- The Washington Times - Thursday, February 25, 2016

Young Australians say they are being paid to work for Sen. Bernard Sanders’ campaign by the Australian Labor Party in what appears to be a violation of U.S. election law, according to an undercover video released Thursday.

The footage captured by Project Veritas Action shows three campaign volunteers discussing how they received compensation from the Australian Labor Party — including airfare, housing and a daily stipend — in order to help Mr. Sanders’ bid for the Democratic presidential nomination.

“They [the Australian Labor Party] pay for our flights. They pay for the cost of accommodations, which is just the staff house, and then we also get a $60 stipend a day,” said Rebecca Doyle, an Australian campaign volunteer in New Hampshire, in the hidden-camera footage.

Under federal law, foreign nationals are permitted to work on U.S. campaigns as volunteers, but cannot be compensated.

In addition, federal law bans foreign contributions to campaigns, describing it as unlawful for “a foreign national, directly or indirectly, to make … a contribution or donation of money or other thing of value, or to make an express or implied promise to make a contribution or donation, in connection with a Federal, State or local election.”

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The disclosure comes shortly after the New Hampshire Attorney General’s Office launched an investigation into allegations of voter fraud after a Project Veritas Action video showed Sanders staffers admitting that they registered to vote in New Hampshire, even though they lived elsewhere.

The Sanders campaign did not return immediately a request for comment Thursday, but Sanders officials interviewed in the video appeared to be unaware of the Australian Labor Party’s involvement.

Asked who paid for the Australians’ airfare, Sanders campaign national director Rich Pelletier told Project Veritas Action president James O’Keefe in an interview, “You know, I honestly don’t know.”

He said there were five such volunteers in Nevada, but that he didn’t think they were part of a program. “No, they just wanted to come out. So they just came out,” Mr. Pelletier said.

That’s not how the three college-age Australians shown in the video described it.

“So basically our political party, the Labor Party, has an international branch, called Labor International,” said Ms. Doyle. “It’s like a branch of the Australian Labor Party that runs international programs and one of the programs was this.”

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Sandeep Sarath, an Australian volunteer for the Sanders campaign in Nevada, said it was “like an exchange program. So it — the equivalent of the Democrats in Australia is called the Labor Party, and they’ve sent us over.”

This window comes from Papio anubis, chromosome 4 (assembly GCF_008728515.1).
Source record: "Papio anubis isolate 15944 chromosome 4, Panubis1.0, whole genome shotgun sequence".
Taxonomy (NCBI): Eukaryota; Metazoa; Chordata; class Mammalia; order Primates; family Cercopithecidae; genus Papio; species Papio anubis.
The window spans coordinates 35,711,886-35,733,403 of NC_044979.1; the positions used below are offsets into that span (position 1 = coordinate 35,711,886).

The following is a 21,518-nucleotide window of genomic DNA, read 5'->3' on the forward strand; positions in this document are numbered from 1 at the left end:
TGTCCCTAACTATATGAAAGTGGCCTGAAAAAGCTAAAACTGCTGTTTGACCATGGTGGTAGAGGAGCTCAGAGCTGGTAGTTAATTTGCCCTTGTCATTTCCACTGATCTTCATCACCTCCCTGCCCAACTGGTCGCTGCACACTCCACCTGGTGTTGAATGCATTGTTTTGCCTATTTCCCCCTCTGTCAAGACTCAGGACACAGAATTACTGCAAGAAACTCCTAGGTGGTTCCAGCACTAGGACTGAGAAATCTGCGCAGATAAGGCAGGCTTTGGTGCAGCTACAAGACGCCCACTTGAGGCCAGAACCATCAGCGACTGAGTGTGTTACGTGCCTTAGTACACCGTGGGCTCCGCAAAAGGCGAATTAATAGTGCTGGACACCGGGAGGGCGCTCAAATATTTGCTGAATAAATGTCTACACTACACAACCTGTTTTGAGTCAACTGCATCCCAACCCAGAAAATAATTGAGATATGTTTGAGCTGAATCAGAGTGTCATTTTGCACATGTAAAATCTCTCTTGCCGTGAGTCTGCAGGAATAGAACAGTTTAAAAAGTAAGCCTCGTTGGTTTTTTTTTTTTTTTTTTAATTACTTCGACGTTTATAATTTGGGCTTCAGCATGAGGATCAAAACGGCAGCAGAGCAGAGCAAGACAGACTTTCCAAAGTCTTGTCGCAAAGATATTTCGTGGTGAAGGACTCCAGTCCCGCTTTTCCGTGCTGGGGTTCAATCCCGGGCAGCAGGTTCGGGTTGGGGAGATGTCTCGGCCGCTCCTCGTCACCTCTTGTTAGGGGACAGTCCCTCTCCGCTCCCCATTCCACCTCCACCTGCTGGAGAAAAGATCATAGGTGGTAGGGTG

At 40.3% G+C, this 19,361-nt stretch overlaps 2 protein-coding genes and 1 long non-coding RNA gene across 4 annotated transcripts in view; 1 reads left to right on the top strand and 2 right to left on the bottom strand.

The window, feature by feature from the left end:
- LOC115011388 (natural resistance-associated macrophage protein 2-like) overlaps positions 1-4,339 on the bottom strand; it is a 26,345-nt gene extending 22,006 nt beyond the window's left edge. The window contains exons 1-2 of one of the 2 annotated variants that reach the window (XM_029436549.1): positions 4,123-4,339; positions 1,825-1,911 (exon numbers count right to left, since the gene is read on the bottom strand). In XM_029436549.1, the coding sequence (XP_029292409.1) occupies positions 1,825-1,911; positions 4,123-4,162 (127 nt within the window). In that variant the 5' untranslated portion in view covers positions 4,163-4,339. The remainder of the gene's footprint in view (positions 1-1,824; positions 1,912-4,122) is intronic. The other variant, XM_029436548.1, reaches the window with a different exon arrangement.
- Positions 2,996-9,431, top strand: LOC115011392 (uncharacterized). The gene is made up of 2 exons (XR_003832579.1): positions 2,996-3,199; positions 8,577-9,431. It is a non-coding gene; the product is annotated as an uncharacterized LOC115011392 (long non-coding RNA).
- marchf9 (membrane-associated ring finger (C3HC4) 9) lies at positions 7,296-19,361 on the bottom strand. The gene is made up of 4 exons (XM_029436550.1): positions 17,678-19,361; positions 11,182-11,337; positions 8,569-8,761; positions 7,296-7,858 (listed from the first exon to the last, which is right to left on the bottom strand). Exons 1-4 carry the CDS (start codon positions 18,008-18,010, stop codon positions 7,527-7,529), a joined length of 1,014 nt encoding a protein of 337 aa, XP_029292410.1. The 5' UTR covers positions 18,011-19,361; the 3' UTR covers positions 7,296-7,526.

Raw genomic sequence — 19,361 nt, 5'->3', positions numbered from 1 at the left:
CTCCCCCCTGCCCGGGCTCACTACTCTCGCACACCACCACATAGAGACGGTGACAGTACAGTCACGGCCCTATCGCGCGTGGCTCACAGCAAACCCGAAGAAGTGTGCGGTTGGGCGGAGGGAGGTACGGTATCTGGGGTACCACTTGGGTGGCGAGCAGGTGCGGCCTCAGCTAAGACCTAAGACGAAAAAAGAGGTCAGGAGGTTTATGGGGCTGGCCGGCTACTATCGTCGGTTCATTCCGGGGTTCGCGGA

Why did he choose Mr. Sanders’ campaign? “We didn’t actually, so the party chose,” Mr. Sarath says in the undercover footage.

Ben Kremer, an Australian volunteer in New Hampshire, said they had been warned not to post photos on social media or otherwise draw attention to themselves in order to avoid an outcry over the use of Australian taxpayer dollars for U.S. campaigns.

“So they have had issues in the past, where — like if I put up a photo of myself in front of the Statue of Liberty and like the next morning it will be on the front page of a newspaper, they’d be like, ‘21-year-old student uses taxpayers’ money to go on holiday.’ Like, ‘What a disgrace,’” Mr. Kremer said.

He said there were Australians working for the Sanders campaign in Nevada, Iowa and South Carolina, as well as New Hampshire.

“I couldn’t afford to be here if they didn’t pay for it,” Mr. Kremer said.

Mr. Sarath said there were four Australians affiliated with the Labor Party program working in Mr. Sanders’ Nevada office.

“Out of the four of us, three of us are full-time employees,” Mr. Sarath said. “I’m not. I’m actually a volunteer. But I’ve done a lot of them.”

Ms. Doyle said the Sanders campaign staffer who picked them up at the airport was surprised to see them.

“There wasn’t much coordination,” she said, referring to the Australian Labor Party and the Sanders campaign.

“We got picked up from the airport in Manchester by Thorpe, the director of operations, and he was like, ‘So, what are you guys doing here?’” she said. “And we were like, ‘We thought you knew what we were doing here.’”

The Project Veritas project appeared to start as a sting operation aimed at catching Sanders staffers removing the yard signs of other campaigns, but Mr. O’Keefe said the focus changed after undercover investigators encountered a number of Australian nationals.

“We kept meeting up with these young Australians in the Bernie Sanders campaign,” Mr. O’Keefe said in the video. “When we heard why and how they came to be in the U.S. we were really curious.”

• Valerie Richardson can be reached at vrichardson@washingtontimes.com.

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